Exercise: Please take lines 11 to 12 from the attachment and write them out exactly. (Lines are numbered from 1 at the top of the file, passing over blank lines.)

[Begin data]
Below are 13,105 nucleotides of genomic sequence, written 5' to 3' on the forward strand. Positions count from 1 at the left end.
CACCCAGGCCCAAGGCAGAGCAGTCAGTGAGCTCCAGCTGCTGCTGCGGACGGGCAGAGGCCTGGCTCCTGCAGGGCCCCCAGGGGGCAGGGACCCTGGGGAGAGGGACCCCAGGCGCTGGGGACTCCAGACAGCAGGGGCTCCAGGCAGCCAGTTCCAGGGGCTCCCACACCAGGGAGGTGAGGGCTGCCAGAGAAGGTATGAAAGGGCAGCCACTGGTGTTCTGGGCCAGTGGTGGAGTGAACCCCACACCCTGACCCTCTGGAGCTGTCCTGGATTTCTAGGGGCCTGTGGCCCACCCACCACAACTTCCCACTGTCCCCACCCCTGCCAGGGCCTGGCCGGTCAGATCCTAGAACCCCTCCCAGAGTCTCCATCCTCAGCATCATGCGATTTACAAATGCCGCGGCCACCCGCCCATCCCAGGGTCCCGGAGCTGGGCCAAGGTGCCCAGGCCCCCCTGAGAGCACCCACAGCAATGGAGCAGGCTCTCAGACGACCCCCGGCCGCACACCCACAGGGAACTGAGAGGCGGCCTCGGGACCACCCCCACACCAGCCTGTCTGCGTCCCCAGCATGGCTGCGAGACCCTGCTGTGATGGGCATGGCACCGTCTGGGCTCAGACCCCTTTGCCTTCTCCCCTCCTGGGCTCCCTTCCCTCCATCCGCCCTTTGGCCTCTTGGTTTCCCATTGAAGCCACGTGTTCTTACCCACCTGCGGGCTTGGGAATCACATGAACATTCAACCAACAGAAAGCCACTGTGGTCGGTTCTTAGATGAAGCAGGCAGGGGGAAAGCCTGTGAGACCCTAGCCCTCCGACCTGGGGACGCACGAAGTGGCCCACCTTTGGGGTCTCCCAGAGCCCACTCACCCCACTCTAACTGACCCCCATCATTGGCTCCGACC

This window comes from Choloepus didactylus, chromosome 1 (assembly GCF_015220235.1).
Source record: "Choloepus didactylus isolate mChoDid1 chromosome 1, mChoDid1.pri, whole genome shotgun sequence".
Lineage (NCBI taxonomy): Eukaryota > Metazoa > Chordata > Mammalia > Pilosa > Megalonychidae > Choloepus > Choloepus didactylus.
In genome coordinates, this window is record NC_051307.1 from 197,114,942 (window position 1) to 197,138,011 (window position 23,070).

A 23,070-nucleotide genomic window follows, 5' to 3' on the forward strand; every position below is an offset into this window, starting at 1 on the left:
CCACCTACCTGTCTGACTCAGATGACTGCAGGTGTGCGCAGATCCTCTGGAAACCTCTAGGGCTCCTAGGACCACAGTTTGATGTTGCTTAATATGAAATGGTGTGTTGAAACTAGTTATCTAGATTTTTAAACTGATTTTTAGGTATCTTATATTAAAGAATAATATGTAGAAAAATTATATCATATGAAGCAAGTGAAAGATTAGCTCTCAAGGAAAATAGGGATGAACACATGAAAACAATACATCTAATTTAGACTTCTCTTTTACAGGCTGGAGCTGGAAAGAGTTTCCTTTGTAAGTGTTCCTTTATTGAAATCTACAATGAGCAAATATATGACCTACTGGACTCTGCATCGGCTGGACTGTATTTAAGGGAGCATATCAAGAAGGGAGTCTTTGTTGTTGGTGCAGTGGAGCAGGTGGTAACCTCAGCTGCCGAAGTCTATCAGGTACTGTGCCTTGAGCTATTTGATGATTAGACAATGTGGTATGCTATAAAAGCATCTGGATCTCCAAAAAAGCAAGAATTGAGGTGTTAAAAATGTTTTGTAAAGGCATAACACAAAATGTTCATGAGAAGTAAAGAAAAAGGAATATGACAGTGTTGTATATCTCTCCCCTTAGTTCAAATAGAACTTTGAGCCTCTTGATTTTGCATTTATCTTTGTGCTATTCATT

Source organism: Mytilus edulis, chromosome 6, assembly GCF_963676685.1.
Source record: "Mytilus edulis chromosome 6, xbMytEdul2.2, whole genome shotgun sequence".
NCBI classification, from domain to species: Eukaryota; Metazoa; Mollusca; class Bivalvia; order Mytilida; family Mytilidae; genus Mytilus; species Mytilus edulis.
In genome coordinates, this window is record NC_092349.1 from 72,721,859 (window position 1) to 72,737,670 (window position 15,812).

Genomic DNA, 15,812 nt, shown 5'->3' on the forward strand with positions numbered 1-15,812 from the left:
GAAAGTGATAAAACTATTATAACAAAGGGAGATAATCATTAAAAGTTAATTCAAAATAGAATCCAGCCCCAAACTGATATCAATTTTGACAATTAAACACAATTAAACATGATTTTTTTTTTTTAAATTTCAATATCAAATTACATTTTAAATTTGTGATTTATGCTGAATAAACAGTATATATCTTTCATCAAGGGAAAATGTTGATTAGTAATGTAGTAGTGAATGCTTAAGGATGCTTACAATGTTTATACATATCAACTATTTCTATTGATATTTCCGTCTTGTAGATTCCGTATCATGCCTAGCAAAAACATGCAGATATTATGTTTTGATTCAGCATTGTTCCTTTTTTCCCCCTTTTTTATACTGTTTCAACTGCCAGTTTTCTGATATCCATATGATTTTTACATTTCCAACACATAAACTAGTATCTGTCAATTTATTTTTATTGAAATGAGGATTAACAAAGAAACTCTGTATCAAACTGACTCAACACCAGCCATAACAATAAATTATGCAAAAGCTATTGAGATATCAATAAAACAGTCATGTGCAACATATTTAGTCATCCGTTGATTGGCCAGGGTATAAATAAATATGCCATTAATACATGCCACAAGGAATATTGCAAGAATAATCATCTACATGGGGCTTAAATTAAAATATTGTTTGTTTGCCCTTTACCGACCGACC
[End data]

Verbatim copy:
NCBI classification, from domain to species: Eukaryota; Metazoa; Mollusca; class Bivalvia; order Mytilida; family Mytilidae; genus Mytilus; species Mytilus edulis.
In genome coordinates, this window is record NC_092349.1 from 72,721,859 (window position 1) to 72,737,670 (window position 15,812).